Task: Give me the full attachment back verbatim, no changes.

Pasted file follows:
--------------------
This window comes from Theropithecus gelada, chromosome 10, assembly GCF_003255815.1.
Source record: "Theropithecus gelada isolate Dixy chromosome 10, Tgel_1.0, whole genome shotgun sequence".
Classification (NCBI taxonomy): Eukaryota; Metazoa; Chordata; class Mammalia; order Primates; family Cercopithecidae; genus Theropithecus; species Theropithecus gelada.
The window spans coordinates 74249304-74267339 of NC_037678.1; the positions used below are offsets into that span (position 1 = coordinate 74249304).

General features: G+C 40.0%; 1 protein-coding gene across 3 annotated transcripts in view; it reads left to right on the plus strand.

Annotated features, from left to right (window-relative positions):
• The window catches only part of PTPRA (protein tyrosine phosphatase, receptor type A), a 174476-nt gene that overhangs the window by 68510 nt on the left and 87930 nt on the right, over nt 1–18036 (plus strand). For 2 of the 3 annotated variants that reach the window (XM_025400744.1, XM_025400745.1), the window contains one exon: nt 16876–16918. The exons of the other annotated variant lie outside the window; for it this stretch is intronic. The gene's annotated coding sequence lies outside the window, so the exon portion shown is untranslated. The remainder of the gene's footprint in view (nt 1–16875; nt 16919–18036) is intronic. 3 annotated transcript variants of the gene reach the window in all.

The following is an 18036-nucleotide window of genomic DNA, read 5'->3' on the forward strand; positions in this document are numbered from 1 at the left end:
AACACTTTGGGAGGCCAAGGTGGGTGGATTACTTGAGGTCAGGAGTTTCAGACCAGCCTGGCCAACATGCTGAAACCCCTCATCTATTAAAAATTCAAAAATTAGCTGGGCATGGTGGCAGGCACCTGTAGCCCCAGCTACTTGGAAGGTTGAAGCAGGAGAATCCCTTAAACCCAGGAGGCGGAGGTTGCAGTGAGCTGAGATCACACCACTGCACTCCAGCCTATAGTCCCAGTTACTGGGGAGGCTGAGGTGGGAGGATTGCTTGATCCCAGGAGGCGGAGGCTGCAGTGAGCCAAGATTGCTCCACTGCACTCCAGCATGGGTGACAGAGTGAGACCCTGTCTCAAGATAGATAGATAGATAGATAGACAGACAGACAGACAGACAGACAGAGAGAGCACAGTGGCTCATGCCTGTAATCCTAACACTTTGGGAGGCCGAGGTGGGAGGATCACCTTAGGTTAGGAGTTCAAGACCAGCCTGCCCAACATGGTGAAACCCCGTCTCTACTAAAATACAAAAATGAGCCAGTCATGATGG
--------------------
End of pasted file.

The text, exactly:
This window comes from Theropithecus gelada, chromosome 10, assembly GCF_003255815.1.
Source record: "Theropithecus gelada isolate Dixy chromosome 10, Tgel_1.0, whole genome shotgun sequence".
Classification (NCBI taxonomy): Eukaryota; Metazoa; Chordata; class Mammalia; order Primates; family Cercopithecidae; genus Theropithecus; species Theropithecus gelada.
The window spans coordinates 74249304-74267339 of NC_037678.1; the positions used below are offsets into that span (position 1 = coordinate 74249304).

General features: G+C 40.0%; 1 protein-coding gene across 3 annotated transcripts in view; it reads left to right on the plus strand.

Annotated features, from left to right (window-relative positions):
• The window catches only part of PTPRA (protein tyrosine phosphatase, receptor type A), a 174476-nt gene that overhangs the window by 68510 nt on the left and 87930 nt on the right, over nt 1–18036 (plus strand). For 2 of the 3 annotated variants that reach the window (XM_025400744.1, XM_025400745.1), the window contains one exon: nt 16876–16918. The exons of the other annotated variant lie outside the window; for it this stretch is intronic. The gene's annotated coding sequence lies outside the window, so the exon portion shown is untranslated. The remainder of the gene's footprint in view (nt 1–16875; nt 16919–18036) is intronic. 3 annotated transcript variants of the gene reach the window in all.

The following is an 18036-nucleotide window of genomic DNA, read 5'->3' on the forward strand; positions in this document are numbered from 1 at the left end:
AACACTTTGGGAGGCCAAGGTGGGTGGATTACTTGAGGTCAGGAGTTTCAGACCAGCCTGGCCAACATGCTGAAACCCCTCATCTATTAAAAATTCAAAAATTAGCTGGGCATGGTGGCAGGCACCTGTAGCCCCAGCTACTTGGAAGGTTGAAGCAGGAGAATCCCTTAAACCCAGGAGGCGGAGGTTGCAGTGAGCTGAGATCACACCACTGCACTCCAGCCTATAGTCCCAGTTACTGGGGAGGCTGAGGTGGGAGGATTGCTTGATCCCAGGAGGCGGAGGCTGCAGTGAGCCAAGATTGCTCCACTGCACTCCAGCATGGGTGACAGAGTGAGACCCTGTCTCAAGATAGATAGATAGATAGATAGACAGACAGACAGACAGACAGACAGAGAGAGCACAGTGGCTCATGCCTGTAATCCTAACACTTTGGGAGGCCGAGGTGGGAGGATCACCTTAGGTTAGGAGTTCAAGACCAGCCTGCCCAACATGGTGAAACCCCGTCTCTACTAAAATACAAAAATGAGCCAGTCATGATGG